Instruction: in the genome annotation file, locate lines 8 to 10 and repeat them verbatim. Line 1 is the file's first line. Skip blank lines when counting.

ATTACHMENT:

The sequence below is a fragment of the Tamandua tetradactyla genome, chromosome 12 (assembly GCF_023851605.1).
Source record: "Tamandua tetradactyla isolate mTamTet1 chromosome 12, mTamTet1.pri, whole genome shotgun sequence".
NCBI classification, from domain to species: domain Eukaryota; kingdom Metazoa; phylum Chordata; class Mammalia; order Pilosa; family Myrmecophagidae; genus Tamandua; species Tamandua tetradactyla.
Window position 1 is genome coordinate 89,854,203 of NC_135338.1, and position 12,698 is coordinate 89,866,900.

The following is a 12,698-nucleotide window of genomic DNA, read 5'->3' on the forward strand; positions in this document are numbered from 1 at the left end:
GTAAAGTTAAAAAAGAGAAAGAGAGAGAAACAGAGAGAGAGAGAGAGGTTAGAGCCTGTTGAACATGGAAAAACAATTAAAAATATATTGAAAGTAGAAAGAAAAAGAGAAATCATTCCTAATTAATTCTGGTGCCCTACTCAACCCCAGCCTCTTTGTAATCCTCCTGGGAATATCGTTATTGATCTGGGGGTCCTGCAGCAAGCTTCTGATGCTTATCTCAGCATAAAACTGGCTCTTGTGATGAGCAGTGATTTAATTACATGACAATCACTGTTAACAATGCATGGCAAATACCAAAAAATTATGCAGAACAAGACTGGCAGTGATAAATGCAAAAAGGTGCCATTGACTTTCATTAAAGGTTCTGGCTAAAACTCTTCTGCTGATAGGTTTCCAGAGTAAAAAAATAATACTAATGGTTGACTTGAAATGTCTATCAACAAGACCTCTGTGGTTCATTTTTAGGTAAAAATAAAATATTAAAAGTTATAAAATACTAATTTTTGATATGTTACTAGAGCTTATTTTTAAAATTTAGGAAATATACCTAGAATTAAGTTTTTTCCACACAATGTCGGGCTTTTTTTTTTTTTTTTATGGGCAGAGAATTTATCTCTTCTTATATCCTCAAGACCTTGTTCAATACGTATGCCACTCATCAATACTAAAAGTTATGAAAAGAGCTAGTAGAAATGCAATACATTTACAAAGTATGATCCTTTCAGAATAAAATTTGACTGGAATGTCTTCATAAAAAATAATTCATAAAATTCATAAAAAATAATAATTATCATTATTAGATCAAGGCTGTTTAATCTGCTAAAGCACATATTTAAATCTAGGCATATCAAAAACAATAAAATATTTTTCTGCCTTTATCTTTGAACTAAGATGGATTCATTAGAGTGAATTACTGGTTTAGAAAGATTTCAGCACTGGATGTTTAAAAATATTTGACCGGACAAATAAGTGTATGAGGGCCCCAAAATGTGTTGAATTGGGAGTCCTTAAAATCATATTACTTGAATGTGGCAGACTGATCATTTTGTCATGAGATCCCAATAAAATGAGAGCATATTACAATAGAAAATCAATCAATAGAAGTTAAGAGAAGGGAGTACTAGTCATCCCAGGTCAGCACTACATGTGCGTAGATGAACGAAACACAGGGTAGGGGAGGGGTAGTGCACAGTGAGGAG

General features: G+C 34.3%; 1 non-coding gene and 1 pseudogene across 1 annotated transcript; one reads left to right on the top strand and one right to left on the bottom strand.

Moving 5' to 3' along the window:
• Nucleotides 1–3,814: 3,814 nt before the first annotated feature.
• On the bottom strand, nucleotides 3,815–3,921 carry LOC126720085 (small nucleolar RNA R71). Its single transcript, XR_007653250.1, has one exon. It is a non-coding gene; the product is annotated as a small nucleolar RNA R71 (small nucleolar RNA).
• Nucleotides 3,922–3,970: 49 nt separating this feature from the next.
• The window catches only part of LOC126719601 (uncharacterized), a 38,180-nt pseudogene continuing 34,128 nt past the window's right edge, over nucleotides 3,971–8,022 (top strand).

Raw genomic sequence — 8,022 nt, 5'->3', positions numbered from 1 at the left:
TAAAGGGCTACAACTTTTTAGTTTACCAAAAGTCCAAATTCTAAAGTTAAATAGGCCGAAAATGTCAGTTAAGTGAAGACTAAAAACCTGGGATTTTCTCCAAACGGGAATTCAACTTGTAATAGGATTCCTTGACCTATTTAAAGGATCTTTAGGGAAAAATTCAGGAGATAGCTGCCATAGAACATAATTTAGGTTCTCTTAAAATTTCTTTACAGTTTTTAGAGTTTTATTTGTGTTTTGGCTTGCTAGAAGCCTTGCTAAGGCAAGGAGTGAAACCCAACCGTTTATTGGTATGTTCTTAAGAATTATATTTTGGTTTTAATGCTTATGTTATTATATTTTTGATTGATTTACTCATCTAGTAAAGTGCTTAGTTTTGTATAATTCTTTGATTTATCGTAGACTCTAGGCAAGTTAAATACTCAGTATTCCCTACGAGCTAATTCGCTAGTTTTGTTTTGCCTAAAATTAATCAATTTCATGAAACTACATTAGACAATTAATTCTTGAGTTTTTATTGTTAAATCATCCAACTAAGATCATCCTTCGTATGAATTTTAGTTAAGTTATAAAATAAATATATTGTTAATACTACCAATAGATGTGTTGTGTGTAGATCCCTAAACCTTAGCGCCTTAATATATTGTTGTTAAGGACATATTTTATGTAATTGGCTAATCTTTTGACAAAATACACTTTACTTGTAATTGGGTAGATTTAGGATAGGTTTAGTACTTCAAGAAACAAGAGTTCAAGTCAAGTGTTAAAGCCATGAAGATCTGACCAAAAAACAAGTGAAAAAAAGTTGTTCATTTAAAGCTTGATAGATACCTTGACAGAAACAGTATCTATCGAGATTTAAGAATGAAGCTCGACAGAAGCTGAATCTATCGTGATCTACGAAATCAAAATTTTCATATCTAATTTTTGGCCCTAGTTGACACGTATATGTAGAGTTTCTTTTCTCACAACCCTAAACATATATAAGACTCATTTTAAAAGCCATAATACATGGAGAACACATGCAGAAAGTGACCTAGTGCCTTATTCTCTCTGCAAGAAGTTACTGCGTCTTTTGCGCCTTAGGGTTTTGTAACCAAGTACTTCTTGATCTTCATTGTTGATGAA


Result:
Moving 5' to 3' along the window:
• Nucleotides 1–3,814: 3,814 nt before the first annotated feature.
• On the bottom strand, nucleotides 3,815–3,921 carry LOC126720085 (small nucleolar RNA R71). Its single transcript, XR_007653250.1, has one exon. It is a non-coding gene; the product is annotated as a small nucleolar RNA R71 (small nucleolar RNA).